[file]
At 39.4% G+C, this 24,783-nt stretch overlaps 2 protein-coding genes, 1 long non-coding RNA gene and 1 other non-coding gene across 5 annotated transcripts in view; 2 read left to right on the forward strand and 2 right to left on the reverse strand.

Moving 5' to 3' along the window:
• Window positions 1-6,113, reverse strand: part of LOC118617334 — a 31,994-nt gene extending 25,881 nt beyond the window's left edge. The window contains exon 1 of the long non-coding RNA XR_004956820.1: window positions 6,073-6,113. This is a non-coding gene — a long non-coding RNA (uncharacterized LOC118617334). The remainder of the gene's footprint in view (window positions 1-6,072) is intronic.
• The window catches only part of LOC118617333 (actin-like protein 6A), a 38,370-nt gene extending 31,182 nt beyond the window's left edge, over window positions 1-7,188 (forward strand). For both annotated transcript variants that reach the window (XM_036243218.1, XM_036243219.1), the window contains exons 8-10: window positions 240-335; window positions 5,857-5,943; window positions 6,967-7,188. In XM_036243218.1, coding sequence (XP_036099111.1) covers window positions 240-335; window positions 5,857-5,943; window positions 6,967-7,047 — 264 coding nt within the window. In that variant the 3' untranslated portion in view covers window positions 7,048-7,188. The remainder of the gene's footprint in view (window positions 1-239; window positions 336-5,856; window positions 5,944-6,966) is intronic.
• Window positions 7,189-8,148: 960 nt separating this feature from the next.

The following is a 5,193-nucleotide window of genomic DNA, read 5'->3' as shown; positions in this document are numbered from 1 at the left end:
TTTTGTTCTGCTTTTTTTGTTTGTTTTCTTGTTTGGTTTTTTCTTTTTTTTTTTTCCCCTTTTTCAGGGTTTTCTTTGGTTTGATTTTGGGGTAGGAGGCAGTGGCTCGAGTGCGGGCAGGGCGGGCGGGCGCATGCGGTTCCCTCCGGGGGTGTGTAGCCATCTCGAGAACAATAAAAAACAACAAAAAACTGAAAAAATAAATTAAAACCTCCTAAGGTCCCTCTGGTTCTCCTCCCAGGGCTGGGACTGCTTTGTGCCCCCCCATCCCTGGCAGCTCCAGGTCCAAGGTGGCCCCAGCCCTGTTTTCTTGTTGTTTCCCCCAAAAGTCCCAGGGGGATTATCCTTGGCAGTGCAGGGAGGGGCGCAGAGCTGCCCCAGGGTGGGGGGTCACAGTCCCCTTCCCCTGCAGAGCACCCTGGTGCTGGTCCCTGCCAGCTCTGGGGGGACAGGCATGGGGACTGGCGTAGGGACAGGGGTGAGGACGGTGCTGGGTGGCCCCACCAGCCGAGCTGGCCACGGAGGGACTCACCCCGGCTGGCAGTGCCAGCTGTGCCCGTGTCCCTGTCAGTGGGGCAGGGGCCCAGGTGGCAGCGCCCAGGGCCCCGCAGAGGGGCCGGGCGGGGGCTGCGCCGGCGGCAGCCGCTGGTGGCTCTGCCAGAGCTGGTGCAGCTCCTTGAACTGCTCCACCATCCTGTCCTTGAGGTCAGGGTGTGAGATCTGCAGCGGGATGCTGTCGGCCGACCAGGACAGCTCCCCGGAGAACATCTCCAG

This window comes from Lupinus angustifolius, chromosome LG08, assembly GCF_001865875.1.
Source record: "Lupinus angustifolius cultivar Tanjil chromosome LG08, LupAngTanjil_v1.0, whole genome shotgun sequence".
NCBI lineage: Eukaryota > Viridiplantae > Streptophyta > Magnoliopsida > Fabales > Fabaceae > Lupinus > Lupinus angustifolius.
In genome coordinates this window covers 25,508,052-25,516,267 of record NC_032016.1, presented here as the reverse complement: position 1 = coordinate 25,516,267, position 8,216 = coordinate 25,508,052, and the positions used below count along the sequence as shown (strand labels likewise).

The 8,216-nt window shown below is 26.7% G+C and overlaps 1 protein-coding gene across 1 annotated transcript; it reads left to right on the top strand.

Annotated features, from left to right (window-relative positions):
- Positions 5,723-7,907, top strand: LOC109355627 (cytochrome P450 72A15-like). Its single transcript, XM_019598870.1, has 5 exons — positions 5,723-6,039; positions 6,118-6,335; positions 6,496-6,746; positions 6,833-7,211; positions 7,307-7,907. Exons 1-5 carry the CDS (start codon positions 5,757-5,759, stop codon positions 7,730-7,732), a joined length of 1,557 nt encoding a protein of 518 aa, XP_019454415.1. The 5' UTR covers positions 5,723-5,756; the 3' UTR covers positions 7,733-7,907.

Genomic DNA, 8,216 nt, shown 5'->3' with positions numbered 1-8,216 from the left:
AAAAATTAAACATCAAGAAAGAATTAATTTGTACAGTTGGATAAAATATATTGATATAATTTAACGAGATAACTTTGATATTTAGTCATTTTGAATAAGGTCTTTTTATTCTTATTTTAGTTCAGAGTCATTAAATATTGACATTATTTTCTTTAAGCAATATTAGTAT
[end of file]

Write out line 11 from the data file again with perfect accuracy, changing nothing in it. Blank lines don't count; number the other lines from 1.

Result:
In genome coordinates this window covers 25,508,052-25,516,267 of record NC_032016.1, presented here as the reverse complement: position 1 = coordinate 25,516,267, position 8,216 = coordinate 25,508,052, and the positions used below count along the sequence as shown (strand labels likewise).